Always consult the official Owners Manuals and Guides first.
Content is currently being reviewed to make sure you have the most complete and up-to-date information

Amp and Cab modeling for beginners

From Fractal Audio Wiki
Revision as of 16:47, 1 April 2014 by Yek (talk | contribs)
Jump to navigation Jump to search

Virtual preamp
The Axe-Fx is a guitar preamp. It models more than hundred real amps such as heads, combos and racked preamps. You can also use the Axe-Fx for effects only, for mastering etc.

Virtual power amp
It has built-in power amp simulation, which means that you can listen to the sounds of the modeled amps through headphones, and connect the Axe-Fx to a mixer or record it without needing a separate power amp.

Using a real power amp
To amplify the Axe-Fx through a real speaker, you need an physical power amp. This can be a standalone tube power amp designed for guitar, a head or combo (through its effects loop), or a so-called neutral power amp.
You can also use studio monitors and monitor wedges with built-in amplifiers ("active", "powered").
Depending on the amplification device you engage or disable the Axe-Fx's power amp simulation.

Playing through a guitar speaker
The speaker you use is very important for the tone.
You can use the Axe-Fx with a traditional guitar speaker, in combination with a power amp. This will give you the familiar "amp-in-the-room" tone. It does limit the possibilities of the Axe-Fx, because any sound you will create will go through that speaker en therefore will be colored by it.

Playing through FRFR amplification
You can opt for FRFR (full-range flat respons) sound reproduction. This requires a FRFR speaker and an external or built-in neutral (power) amp. Studio monitors are FRFR, as well as some wedges / cabs.
A FRFR setup requires power amp simulation and cabinet simulation to be engaged. Cabinet simulation means that the sound of a virtual speaker cabinet is added to the tone of the modeled amp. The Axe-Fx comes with many built-in cabinet models and allows loading external cab models, known as IRs or user cabs (Impulse Responses).

Listening to FRFR amplification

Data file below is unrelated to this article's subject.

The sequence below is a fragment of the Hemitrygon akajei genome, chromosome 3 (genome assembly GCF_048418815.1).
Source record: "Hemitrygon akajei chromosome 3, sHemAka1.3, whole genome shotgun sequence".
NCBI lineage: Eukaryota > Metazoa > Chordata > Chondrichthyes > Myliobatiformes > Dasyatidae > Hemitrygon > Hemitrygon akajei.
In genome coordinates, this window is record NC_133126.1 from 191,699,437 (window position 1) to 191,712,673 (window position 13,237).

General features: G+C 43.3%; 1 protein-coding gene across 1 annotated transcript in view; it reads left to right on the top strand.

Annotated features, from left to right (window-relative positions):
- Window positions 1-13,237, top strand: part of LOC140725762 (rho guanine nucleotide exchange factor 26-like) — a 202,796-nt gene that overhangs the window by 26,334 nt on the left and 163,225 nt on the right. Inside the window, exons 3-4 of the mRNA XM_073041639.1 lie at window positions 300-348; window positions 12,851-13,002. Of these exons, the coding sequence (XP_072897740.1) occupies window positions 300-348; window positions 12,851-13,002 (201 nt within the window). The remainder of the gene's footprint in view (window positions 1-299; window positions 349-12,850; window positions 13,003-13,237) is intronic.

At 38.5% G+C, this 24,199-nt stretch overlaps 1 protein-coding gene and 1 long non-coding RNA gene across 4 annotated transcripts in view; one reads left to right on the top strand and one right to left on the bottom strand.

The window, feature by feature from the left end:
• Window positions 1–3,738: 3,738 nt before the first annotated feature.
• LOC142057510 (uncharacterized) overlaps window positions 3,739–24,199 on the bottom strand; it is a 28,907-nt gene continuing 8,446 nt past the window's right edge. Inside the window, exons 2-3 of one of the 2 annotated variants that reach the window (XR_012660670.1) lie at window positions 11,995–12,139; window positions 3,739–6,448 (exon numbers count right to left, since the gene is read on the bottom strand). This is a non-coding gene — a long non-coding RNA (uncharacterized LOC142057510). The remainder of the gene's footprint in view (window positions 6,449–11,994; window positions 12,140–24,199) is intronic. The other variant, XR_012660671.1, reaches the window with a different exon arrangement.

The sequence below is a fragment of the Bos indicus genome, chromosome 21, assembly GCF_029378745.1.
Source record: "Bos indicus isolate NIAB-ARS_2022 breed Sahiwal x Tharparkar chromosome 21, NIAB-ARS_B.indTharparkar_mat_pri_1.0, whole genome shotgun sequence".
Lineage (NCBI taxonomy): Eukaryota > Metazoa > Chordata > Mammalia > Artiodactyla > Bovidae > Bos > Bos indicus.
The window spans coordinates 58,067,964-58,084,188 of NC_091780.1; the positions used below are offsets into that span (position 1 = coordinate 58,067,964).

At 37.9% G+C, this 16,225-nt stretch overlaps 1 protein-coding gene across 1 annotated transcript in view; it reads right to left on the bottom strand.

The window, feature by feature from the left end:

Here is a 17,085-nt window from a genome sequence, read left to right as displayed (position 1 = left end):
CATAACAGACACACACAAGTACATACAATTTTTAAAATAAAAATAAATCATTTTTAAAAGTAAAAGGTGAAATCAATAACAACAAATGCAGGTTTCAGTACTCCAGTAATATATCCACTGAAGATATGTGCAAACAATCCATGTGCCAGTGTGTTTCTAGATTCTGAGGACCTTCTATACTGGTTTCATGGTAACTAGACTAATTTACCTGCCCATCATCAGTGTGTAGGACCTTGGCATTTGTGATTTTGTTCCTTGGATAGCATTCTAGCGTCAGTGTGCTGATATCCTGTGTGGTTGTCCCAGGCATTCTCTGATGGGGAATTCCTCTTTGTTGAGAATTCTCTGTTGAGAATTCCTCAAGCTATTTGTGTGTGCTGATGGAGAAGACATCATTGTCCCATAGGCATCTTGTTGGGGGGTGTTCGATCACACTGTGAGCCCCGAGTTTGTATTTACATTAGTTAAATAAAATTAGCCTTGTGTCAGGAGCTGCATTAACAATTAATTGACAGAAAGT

It's very important to realize that when you're using FRFR with cabinet simulation, you'll be listening to the sound of a mic'd speaker, as opposed to an amp-in-the-room. A modeled cab always represents the tone of a speaker that as captured using a microphone, mostly very close to the speaker. That's different from listening to a guitar speaker at some distance. FRFR has more lows, more highs and has the coloring of the used microphone baked in. It takes a while to get accustomed to FRFR tone, but it's the tone the audience hears too through the FOH system and when listening to recorded music.

About clipping
Be aware that input clipping is something totally different than output clipping.
There's no real input level control on the Axe-Fx. That control (in the I/O menu) controls the signal-to-noise ratio only and does not affect level or gain.
Output clipping means that the signal level in the chain is too high. Adjusting Input Level won't solve this. Decreasing Decrease the level somewhere (the Level parameter in the Amp block is a good place).

Axe-Edit: load and save presets from/to disk, edit sounds, rearrange presets and user cabs.
Fractal-Bot: backup or restore your Axe-Fx, load/save presets and user cabs, upgrade the firmware.
Cab-Lab: mix IRs and send them to the Axe-Fx, convert IRs, create an IR of your guitar cabinet (IR Capture).

For more information, delve into the wiki. Have fun!